Having been driven on to the ropes in the early stages by her 18-year- old opponent, the world No 1 Martina Hingis, the 29-year-old Graf bounced back astonishingly to win the Suzanne Lenglen Cup 4-6 7-5 6-2 in a two-hour, 24-minute classic which saw Hingis's tantrums bring her to the brink of automatic disqualification before serving underarm as a final, desperate tactic at match point.
Hingis, booed relentlessly after a line-call dispute early in the second set, was so upset as Graf took possession of the trophy, that she strode from the court before the presentation ceremony got under way.
Hingis's mother and coach, Melanie Molitor, hurried to the dressing-rooms to drag her daughter back on court, telling her: "You have to go back, you are a great champion." Hingis admitted: "If my mother hadn't been there I wouldn't have gone back." Out on court again, she wept uncontrollably on Melanie's shoulder at the perceived unfairness of it all.
When some semblance of order was restored Graf seized the microphone to thank the audience for their support. "I feel French," she added, close to tears herself. Steffi then turned to the red-eyed Hingis and told her: "Martina, you are going to have many more chances to win, so don't worry about it, please." Easier said than done, Steffi. So confident had Hingis been of winning her first Roland Garros that she admitted later she had prepared a special dress for the trophy award picture session.
Then Margaret Court, whose total of 24 Grand Slam titles is now only two ahead of Graf, presented the prizes and Steffi's cheque for pounds 384,000 as the crowd reluctantly took their leave of an unforgettably dramatic contest.
A storm had delayed the start for an hour, testing the patience of a full house which included Peter Graf, who has served time in prison for tax offences connected with his daughter's earnings. He sat discreetly behind his former wife and Steffi's mother, Heidi, in the VIP section.
Hingis, seeking to complete her collection of Grand Slam titles with victory here, started confidently by breaking serve in the opening game with the tactic so many of Graf's opponents opt for, a concentrated attack on the German's weaker backhand. However, there were early signs of the pressure Hingis was placing on herself when, in the fifth game of the opening set, she smashed her racket on the ground in frustration. The penalty was an automatic, official warning.
By the time she had broken the Graf serve for the third time to go 5- 2 ahead, Hingis was feeling confident enough to attack Graf's formidable forehand, too. Her ability to scuttle, retrieve and rally were priceless assets against an opponent who does not nominate patience as her strongest asset. But one indisputable asset is Graf's fighting quality and she fended off three set points before hitting the fourth in the net. First set to Hingis after 43 minutes.
When the Swiss again broke serve to open the second set Graf's prospects looked as black as the clouds in the Paris sky. Then, with Hingis leading 2-0, came the incident which turned the crowd - and the match - against her. A Hingis forehand which landed adjacent to the baseline was called out. Replays showed the ball was good. Hingis demanded the umpire Anne Lasserre inspect the mark in the clay. When the official's verdict did not meet with her approval she took matters into her own hands, walking into Graf's half of the court to look for herself.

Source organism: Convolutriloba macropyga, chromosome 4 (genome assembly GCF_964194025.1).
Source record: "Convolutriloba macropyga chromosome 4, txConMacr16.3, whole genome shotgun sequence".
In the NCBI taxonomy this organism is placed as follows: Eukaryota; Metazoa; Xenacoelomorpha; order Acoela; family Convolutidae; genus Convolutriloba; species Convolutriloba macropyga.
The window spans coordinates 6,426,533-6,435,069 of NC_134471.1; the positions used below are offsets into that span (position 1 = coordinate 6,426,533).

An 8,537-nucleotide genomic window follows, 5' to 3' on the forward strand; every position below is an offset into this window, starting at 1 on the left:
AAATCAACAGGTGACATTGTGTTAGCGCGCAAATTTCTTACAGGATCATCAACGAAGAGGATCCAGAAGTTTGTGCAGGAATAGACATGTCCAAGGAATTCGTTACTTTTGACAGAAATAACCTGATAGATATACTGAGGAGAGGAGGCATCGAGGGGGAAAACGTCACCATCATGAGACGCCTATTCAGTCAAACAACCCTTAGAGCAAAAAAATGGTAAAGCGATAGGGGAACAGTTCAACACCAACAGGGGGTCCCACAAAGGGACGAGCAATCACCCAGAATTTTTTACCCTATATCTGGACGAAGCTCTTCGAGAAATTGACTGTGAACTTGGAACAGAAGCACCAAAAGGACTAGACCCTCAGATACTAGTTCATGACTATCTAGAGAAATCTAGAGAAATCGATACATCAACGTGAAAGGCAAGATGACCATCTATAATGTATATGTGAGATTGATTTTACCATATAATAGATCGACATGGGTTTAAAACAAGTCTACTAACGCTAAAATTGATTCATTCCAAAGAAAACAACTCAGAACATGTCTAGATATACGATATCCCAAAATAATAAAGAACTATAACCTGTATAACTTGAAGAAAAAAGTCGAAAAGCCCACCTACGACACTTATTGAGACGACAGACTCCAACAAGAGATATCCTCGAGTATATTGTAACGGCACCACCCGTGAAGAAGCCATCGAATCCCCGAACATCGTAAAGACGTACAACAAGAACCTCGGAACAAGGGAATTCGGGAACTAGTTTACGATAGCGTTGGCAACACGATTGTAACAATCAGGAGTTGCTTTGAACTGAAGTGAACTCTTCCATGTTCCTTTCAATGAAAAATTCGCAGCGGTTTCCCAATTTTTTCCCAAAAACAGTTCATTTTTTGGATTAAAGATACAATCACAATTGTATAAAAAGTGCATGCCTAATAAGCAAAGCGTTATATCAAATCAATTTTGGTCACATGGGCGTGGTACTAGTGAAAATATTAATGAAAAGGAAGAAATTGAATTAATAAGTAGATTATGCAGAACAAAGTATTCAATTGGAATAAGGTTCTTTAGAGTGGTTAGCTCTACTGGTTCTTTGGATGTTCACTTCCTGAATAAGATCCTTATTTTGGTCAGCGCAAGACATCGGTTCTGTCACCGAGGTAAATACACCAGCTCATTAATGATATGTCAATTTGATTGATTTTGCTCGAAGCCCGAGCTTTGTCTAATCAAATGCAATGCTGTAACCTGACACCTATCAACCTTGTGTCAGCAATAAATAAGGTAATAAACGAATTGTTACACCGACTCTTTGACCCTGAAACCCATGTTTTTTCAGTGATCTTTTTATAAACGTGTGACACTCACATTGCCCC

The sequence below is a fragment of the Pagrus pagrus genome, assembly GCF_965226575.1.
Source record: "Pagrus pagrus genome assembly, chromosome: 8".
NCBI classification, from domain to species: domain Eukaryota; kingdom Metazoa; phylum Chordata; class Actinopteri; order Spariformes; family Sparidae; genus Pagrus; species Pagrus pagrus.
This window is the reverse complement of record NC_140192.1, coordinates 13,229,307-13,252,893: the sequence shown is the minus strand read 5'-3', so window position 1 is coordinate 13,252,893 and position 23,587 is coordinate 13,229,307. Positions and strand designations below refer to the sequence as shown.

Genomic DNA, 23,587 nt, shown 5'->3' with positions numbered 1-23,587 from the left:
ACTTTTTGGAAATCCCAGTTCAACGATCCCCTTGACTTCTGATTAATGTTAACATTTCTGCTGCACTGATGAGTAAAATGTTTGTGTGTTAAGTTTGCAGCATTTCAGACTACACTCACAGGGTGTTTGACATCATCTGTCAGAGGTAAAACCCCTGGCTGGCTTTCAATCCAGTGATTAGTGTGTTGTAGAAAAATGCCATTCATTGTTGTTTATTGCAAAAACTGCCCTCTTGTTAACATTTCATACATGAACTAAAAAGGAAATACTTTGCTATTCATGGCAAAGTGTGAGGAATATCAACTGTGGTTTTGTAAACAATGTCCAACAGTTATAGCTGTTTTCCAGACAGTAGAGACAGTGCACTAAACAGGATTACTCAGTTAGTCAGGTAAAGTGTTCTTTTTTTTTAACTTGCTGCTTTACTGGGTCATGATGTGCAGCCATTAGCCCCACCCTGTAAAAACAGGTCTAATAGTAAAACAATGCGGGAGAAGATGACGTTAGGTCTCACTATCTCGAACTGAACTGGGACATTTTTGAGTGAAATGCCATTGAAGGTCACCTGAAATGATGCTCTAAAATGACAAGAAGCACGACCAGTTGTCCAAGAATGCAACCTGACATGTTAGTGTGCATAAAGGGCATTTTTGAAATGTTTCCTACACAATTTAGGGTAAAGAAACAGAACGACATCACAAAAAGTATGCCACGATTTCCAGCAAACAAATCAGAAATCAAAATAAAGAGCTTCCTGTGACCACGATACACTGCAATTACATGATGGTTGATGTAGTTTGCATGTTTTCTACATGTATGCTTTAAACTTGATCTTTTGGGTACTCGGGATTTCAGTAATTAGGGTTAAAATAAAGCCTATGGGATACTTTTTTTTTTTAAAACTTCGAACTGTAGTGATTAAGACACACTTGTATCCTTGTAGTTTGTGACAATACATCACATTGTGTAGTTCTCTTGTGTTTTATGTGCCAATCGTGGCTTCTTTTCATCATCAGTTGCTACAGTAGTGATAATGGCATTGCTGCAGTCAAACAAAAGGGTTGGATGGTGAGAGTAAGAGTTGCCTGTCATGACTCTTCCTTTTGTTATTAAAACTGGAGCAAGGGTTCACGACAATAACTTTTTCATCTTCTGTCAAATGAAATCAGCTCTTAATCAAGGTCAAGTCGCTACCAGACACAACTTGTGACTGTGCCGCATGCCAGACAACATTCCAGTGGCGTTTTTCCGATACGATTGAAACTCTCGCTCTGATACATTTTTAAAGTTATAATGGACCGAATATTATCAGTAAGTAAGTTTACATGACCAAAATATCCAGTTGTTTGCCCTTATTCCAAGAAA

While such an action does not contravene the rules it is certainly against the spirit of the game, and Graf prowled around the back of the court while the shenanigans continued, clearly irritated and upset. Next Hingis, who seemed to have completely lost the plot, sat down and demanded that the referee, Gilbert Ysern, be sent for. When Ysern backed up the decision that Hingis's shot had been out, Hingis was so slow to resume that she was docked a penalty point for wasting time, with the next infraction meaning disqualification.
From 1-3 down in the second set Graf mounted the sort of exhilarating comeback guaranteed to swing the crowd even more noisily behind her, sweeping three successive games as chants of "Steffi, Steffi" echoed around the stadium. Clearly the rallies were taking their toll on Hingis, who ended one exhausting exchange draped over the net like a landed fish.
Still Hingis managed to stay precariously in the driving seat, breaking Graf to lead 5-4 and preparing to serve for the match. She got within three points of the title, which was the cue for another explosive Graf counter-attack in which she not only won another three games in a row to level the match at one set all but then took the first three of the final set, too.
At the start of the third set Hingis went for the tactical ploy of a toilet break and change of clothing, at which Graf promptly took herself off, too. But by now Hingis was clearly upset and as the seven-time French champion Chris Evert said: "I have never seen Steffi use the court so well. It was Steffi at her best."
At 2-5, serving to stave off an astonishing defeat, Hingis resorted to desperation tactics. Facing match point, she served underarm, catching Steffi by surprise. But when Graf got to match point for a second time and she tried another underarm special, it sailed long. Hingis then complained that the noise of the crowd was upsetting her, climbing the steps to the umpire's chair to make her point.
This annoyed Graf so much that she, too, stalked to the chair and told the official, "We play tennis, OK?" We did play tennis, but not much more. One point, to be exact. A Hingis backhand sailed long and what has to be the most dramatic final in the history of this great tournament was over.